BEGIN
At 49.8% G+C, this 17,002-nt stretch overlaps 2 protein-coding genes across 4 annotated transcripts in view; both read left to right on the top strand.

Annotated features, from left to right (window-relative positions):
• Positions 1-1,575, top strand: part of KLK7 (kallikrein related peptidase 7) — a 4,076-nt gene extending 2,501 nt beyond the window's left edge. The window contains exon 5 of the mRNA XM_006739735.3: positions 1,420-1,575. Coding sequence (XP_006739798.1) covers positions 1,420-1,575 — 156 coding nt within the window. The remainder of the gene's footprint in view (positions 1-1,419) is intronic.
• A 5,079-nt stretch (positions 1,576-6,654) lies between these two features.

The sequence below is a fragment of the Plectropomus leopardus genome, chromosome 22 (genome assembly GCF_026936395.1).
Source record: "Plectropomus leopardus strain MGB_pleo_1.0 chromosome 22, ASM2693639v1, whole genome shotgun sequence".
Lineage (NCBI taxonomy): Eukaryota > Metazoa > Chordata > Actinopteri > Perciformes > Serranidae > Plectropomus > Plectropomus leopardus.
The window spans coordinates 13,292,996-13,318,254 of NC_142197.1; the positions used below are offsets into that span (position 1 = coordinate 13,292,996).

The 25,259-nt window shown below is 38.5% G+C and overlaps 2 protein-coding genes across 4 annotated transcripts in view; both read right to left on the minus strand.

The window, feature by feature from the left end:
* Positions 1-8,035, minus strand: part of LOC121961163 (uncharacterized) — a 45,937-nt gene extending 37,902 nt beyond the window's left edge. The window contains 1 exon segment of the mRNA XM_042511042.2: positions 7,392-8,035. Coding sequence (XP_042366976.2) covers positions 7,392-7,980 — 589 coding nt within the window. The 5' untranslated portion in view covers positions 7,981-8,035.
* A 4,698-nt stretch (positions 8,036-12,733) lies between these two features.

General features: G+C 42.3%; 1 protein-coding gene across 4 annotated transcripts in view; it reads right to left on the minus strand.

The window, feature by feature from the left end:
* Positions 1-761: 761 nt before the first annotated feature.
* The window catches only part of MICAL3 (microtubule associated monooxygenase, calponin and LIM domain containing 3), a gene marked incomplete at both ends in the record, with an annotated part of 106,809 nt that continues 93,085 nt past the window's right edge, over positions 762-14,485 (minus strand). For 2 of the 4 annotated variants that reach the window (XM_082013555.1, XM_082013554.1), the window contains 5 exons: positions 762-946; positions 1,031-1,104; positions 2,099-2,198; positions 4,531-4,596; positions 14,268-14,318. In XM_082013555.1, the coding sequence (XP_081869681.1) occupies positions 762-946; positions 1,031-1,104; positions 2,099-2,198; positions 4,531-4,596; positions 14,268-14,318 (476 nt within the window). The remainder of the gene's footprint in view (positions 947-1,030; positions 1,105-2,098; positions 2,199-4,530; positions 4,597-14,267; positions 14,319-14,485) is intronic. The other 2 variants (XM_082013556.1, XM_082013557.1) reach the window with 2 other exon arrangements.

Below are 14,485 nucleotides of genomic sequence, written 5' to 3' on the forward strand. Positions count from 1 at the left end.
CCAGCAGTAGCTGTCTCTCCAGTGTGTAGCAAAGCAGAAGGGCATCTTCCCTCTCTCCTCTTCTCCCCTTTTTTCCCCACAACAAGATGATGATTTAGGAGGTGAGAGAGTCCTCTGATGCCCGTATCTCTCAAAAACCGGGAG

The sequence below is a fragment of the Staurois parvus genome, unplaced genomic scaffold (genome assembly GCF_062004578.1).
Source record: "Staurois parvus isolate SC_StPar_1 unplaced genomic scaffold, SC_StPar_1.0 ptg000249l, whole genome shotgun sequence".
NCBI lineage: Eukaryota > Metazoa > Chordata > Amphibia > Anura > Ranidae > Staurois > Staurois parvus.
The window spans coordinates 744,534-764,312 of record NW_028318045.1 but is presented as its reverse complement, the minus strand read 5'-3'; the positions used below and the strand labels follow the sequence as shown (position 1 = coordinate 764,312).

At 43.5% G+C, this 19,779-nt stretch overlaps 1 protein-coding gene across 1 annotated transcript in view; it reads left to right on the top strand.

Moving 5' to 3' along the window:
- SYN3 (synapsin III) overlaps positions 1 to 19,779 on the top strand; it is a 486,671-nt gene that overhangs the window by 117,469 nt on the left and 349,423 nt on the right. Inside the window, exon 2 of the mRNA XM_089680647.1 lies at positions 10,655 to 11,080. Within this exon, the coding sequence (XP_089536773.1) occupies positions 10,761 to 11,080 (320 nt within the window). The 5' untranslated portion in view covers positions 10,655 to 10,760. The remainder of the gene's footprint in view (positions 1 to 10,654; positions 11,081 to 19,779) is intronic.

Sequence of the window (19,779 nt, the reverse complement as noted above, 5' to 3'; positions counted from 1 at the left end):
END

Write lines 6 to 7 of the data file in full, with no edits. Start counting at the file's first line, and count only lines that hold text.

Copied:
Source record: "Plectropomus leopardus strain MGB_pleo_1.0 chromosome 22, ASM2693639v1, whole genome shotgun sequence".
Lineage (NCBI taxonomy): Eukaryota > Metazoa > Chordata > Actinopteri > Perciformes > Serranidae > Plectropomus > Plectropomus leopardus.